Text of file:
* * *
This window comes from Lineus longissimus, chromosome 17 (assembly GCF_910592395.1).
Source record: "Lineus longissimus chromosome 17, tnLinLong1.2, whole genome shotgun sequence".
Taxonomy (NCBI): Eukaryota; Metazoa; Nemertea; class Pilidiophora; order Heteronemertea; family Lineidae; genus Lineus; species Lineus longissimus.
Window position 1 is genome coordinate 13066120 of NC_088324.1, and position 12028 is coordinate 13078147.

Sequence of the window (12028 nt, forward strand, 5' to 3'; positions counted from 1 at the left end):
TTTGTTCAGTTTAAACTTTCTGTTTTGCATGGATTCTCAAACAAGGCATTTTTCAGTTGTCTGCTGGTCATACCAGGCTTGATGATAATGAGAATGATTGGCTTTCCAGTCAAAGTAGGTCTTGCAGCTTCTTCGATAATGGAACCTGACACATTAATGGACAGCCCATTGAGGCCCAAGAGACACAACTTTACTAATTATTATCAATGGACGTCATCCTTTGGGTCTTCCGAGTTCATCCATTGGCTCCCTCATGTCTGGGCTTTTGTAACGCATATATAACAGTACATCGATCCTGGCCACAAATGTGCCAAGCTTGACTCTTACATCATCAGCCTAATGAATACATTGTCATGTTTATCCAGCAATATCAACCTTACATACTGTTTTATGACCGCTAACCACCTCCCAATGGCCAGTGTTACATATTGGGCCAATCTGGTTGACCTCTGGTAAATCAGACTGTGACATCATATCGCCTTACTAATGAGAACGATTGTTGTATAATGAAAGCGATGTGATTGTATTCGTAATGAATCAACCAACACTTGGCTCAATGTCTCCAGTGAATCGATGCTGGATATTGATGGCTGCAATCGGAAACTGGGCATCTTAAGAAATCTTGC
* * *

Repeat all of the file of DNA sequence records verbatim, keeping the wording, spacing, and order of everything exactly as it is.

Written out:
This window comes from Lineus longissimus, chromosome 17 (assembly GCF_910592395.1).
Source record: "Lineus longissimus chromosome 17, tnLinLong1.2, whole genome shotgun sequence".
Taxonomy (NCBI): Eukaryota; Metazoa; Nemertea; class Pilidiophora; order Heteronemertea; family Lineidae; genus Lineus; species Lineus longissimus.
Window position 1 is genome coordinate 13066120 of NC_088324.1, and position 12028 is coordinate 13078147.

Sequence of the window (12028 nt, forward strand, 5' to 3'; positions counted from 1 at the left end):
TTTGTTCAGTTTAAACTTTCTGTTTTGCATGGATTCTCAAACAAGGCATTTTTCAGTTGTCTGCTGGTCATACCAGGCTTGATGATAATGAGAATGATTGGCTTTCCAGTCAAAGTAGGTCTTGCAGCTTCTTCGATAATGGAACCTGACACATTAATGGACAGCCCATTGAGGCCCAAGAGACACAACTTTACTAATTATTATCAATGGACGTCATCCTTTGGGTCTTCCGAGTTCATCCATTGGCTCCCTCATGTCTGGGCTTTTGTAACGCATATATAACAGTACATCGATCCTGGCCACAAATGTGCCAAGCTTGACTCTTACATCATCAGCCTAATGAATACATTGTCATGTTTATCCAGCAATATCAACCTTACATACTGTTTTATGACCGCTAACCACCTCCCAATGGCCAGTGTTACATATTGGGCCAATCTGGTTGACCTCTGGTAAATCAGACTGTGACATCATATCGCCTTACTAATGAGAACGATTGTTGTATAATGAAAGCGATGTGATTGTATTCGTAATGAATCAACCAACACTTGGCTCAATGTCTCCAGTGAATCGATGCTGGATATTGATGGCTGCAATCGGAAACTGGGCATCTTAAGAAATCTTGC